I'm creating a Puppet Starter Kit with some standard manifests included and a complete set of documentation. All documentation should be written in Markdown and will be served by Markdoc. But I want to generate all Markdown files from the Puppet manifests, so I only need to document the manifest file. Generating the Markdown is not that difficult, except that I kept ending up with empty lines at the top of the manifest code and I wanted to get rid of those. Of course this should be done with sed, because the whole generation process is written in bash. When playing around with sed I found

sed '/./,$!d' filename

which, I think, is genius in it's simplicity. After you find something, do not remove. Life in UNIX and Linux is nice!

Read more »

Puppet updates

2012-06-18 (115) by Ton Kersten, tagged as code, puppet, sysadm

When working with Puppet and a VCS (like git and SVN) it's nice to have a simple way of updating the Puppet tree.

My tree is always in /etc/puppet and owned by user and group puppet. User puppet is allowed to checkout the complete tree from git or subversion.

I have created two one-liners to update the complete tree and make sure all rights are still correct.


# update_svn
su - puppet -c 'cd /etc/puppet; svn up; cd doc; ../bin/gendoc'


# update_git
su - puppet -c 'cd /etc/puppet; git pull; cd doc; ../bin/gendoc'

But, of course, it's not handy to type update_git today and update_svn tomorrow. And I also don't want a path to /etc/puppet/bin.

The solution is a very simple one, as always:

cd /usr/local/bin
ln -s /etc/puppet/bin/update_git pupdate

and now I only have to type pupdate and things work out.

Fix a lot of rights

2012-06-18 (114) by Ton Kersten, tagged as linux, sysadm

A customer called and wanted help with an error they made.

The error was simple, they typed:

chmod -R 660 /

and now things broke. Of course things broke. If they would not brake that would be very weird.

Luckily they had a second server and a simple one-liner stole all the rights from this second server and and we could put these on the broken one.

The oneliner

find / -depth -printf 'chmod %m\t\t-- "%p"\nchown %u:%g\t-- "%p"\n' >

produces output like this

chmod 644       -- "/etc/sysconfig/kdump"
chown root:root -- "/etc/sysconfig/kdump"
chmod 644       -- "/etc/sysconfig/rhn/sources"
chown root:root -- "/etc/sysconfig/rhn/sources"
chmod 644       -- "/etc/sysconfig/rhn/sources.rpmforge.txt"
chown root:root -- "/etc/sysconfig/rhn/sources.rpmforge.txt"

Running this script on the broken server left us with something that was working.


dpkg -x <package name>

on all cached packages in /var/cache and after that a

dpkg --reconfigure -a

Solved the rest.

Pheeeuuwww, we were lucky smiley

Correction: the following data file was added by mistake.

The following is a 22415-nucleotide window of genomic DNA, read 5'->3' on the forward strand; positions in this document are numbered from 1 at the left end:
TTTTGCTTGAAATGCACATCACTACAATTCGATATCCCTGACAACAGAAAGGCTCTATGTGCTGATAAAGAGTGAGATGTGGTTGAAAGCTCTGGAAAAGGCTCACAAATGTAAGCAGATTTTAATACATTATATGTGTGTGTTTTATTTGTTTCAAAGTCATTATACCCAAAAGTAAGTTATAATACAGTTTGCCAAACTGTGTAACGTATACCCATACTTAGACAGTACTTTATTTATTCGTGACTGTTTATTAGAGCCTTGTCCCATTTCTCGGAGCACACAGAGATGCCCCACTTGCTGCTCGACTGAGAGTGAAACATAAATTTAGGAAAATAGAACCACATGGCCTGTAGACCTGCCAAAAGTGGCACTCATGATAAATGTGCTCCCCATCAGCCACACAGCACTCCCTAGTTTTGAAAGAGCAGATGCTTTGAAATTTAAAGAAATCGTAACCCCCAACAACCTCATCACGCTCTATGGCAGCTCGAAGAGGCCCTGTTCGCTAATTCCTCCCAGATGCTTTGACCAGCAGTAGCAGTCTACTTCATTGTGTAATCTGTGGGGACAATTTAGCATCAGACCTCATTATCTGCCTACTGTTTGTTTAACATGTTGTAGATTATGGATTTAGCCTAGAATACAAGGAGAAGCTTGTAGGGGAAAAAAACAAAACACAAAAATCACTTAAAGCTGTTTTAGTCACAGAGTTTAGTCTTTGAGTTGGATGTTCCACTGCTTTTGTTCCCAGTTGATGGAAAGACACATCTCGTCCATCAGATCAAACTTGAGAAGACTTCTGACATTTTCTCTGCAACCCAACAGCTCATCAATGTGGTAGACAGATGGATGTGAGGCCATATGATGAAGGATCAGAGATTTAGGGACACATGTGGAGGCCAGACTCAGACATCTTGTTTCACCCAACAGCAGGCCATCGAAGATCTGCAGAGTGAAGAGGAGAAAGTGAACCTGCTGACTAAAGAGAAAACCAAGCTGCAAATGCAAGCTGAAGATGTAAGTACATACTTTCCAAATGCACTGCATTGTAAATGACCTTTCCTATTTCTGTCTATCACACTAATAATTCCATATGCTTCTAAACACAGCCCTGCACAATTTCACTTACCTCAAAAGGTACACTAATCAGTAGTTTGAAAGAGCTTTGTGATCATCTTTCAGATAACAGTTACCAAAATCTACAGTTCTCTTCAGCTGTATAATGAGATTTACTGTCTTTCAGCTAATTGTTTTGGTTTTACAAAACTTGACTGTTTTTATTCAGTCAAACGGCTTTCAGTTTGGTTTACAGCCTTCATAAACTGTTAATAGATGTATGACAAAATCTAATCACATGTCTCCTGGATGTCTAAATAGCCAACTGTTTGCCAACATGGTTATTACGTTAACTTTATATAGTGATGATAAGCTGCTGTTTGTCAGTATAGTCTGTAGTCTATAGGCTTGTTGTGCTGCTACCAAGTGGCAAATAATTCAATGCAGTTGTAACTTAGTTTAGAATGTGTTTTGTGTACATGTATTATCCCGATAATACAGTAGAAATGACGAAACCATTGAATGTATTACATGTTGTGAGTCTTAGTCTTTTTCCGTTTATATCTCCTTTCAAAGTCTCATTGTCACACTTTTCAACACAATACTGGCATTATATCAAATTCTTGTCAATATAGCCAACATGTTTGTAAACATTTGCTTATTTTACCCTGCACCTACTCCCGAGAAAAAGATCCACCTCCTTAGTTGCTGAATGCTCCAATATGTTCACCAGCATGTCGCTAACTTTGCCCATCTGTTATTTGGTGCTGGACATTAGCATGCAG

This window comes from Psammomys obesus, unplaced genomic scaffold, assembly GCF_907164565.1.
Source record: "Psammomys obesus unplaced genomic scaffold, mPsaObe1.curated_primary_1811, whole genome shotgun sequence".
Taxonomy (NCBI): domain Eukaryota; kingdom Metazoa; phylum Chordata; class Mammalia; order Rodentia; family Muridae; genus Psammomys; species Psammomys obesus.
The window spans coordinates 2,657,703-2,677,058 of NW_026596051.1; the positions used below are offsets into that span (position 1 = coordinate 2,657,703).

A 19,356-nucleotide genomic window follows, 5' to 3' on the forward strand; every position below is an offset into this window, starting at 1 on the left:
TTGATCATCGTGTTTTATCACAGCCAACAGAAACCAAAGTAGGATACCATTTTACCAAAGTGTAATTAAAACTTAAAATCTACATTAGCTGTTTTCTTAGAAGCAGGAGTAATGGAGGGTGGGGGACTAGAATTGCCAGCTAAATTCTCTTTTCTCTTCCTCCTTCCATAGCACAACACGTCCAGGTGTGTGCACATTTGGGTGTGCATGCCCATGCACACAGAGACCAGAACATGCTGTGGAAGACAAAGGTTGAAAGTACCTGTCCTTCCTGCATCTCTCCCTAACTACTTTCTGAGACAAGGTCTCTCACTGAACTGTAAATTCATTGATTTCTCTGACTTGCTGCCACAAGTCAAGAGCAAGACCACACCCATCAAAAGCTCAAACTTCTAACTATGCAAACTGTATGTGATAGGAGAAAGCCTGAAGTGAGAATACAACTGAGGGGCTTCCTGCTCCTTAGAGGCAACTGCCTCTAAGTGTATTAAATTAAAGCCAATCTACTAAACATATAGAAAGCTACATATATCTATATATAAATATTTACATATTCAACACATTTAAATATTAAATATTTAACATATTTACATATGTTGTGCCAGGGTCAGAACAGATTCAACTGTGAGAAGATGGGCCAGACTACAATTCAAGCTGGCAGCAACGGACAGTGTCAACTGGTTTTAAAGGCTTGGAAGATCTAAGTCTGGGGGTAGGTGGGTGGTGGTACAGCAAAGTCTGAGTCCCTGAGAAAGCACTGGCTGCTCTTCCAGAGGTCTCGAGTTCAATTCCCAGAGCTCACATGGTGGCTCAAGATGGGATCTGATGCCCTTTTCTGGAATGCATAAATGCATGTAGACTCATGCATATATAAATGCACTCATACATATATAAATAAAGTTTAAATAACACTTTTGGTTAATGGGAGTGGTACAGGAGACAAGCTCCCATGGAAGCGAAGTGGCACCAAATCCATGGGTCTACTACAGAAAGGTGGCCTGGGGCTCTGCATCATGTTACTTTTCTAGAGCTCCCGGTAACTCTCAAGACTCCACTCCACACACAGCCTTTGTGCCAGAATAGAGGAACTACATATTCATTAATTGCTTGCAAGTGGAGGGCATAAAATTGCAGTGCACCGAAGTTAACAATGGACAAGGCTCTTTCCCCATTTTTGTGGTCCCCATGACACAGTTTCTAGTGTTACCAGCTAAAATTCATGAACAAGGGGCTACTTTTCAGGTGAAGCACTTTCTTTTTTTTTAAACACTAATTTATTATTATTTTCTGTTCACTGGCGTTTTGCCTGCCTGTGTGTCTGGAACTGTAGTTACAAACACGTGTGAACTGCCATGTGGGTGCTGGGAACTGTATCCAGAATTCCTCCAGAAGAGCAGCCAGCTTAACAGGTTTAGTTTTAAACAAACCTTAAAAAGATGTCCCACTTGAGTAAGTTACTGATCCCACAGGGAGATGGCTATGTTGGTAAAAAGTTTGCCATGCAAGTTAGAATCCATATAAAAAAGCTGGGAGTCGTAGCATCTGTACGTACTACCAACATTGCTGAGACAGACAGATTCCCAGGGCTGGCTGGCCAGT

Updated Pygments

2012-05-16 (112) by Ton Kersten, tagged as blog, puppet, pygments, sysadm

I'm using Pygments for quite some time now and I just noticed there was a new version available (1.5). I installed that and I was wondering if there would be a lexer included for Puppet. Well, it wasn't, but a short Google action directed me to the Pygments lexer for the Puppet DSL.

Of course my old CentOS 5 system with Python 2.6 doesn't want to install this, so I hacked the Puppet lexer into Pygments.

Here's an example of the result:

class generic::ssh {
    $ssh_service       = hiera("ssh_service")
    $ssh_packages      = hiera("ssh_packages")
    $ssh_debug         = hiera("ssh_debug",         "undef")
    $permit_root_login = hiera("permit_root_login", "no")
    $ssh_users         = hiera_array("ssh_users",   "undef")
    $ssh_groups        = hiera_array("ssh_groups",  "undef")

    package { $ssh_packages:
        ensure => present,
        before => File["/etc/ssh/sshd_config"],

    file { "/etc/ssh/sshd_config":
        ensure  => present,
        content => template("generic/sshd_config.erb"),
        notify  => Service["${ssh_service}"],

    service { $ssh_service:
        ensure     => running,
        enable     => true,
        hasrestart => true,
        hasstatus  => true,

and an example of the Hiera Yaml file:


# SSH Settings
permit_root_login    : 'no'
ssh_service          :
                       - 'sshd'
ssh_users            :
                       - 'root'
                       - 'tonk'
ssh_groups           :
                       - 'wheel'
ssh_packages         :
                       - 'openssh'
                       - 'openssh-clients'
                       - 'openssh-server'

Nice smiley

Switching to tmux

2011-07-24 (104) by Ton Kersten, tagged as sysadm

Some time ago I was fighting my .screenrc again. I wanted to change the status line, but it was hardly possible to read and understand what I typed hardly half a year ago. The screen config file is not exactly poetry.

While searching the web to find how to change the status line I ran into tmux and I thought: "Let's give it a try". And after the very simple compile I started configuring it. What a surprise I was in for. This config file could be read, understood and changed. Man, this is good.

One of the first things I changed was the default Prefix key Ctrl-B. I changed it to Alt-A, so I can still use all the control keys with Vim and in the terminal.

Read more »

FreeBSD PXE boot Part 2

2011-06-09 (96) by Ton Kersten, tagged as freebsd, puppet, pxe, sysadm

Some posts ago I wrote that I was busy to find out how a FreeBSD machine can be PXE-ed from a Linux server. Well, I found that some time ago, but I didn't have the time to type it here, yet. Well, as always, once you know how it's done, it's quite simple. But because a lot of the FreeBSD documentation is very old (talking about FreeBSD 4, 5 and 6) it takes some time to find it all.

Read more »